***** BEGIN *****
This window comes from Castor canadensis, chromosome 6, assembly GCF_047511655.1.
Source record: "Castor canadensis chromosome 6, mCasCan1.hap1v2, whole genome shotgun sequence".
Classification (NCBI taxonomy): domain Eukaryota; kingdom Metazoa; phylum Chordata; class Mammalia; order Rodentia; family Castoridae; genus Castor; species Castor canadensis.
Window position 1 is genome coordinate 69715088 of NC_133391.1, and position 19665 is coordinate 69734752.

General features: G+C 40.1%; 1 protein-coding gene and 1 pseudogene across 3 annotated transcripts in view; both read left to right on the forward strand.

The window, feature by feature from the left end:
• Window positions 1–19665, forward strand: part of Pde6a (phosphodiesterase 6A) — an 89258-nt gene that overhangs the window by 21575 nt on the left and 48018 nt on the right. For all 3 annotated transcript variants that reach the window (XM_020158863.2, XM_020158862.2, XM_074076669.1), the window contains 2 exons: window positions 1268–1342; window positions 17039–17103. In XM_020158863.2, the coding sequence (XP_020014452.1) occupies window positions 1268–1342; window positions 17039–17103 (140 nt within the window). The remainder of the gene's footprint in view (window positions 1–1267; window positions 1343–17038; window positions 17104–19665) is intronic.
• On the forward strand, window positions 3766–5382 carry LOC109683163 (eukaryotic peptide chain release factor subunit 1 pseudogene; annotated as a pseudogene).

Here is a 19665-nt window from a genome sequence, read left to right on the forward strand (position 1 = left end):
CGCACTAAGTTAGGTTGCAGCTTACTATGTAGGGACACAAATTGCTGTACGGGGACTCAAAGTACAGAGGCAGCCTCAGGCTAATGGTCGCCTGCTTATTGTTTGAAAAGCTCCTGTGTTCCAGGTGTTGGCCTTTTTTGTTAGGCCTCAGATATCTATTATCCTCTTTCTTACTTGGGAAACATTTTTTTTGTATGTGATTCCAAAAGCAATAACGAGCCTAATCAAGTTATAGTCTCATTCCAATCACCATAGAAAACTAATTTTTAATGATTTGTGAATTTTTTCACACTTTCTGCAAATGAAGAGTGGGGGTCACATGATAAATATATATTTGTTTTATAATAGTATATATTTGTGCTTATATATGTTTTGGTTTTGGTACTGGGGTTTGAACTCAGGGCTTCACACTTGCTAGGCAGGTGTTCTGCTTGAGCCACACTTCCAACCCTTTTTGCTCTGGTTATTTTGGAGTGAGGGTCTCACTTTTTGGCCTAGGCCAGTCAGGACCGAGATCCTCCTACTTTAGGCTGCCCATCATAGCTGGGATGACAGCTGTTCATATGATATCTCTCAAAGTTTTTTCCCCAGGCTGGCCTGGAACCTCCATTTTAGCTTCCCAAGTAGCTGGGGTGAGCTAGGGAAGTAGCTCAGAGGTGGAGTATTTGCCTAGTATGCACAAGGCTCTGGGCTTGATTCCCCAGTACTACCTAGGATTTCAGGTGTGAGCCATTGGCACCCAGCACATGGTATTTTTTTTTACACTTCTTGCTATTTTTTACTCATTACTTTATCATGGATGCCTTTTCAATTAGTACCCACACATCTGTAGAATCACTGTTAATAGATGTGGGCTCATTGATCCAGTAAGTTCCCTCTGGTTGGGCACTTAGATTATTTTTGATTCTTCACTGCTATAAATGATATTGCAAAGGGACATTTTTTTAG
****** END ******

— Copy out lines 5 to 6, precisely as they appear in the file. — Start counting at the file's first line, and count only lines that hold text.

General features: G+C 40.1%; 1 protein-coding gene and 1 pseudogene across 3 annotated transcripts in view; both read left to right on the forward strand.

The window, feature by feature from the left end: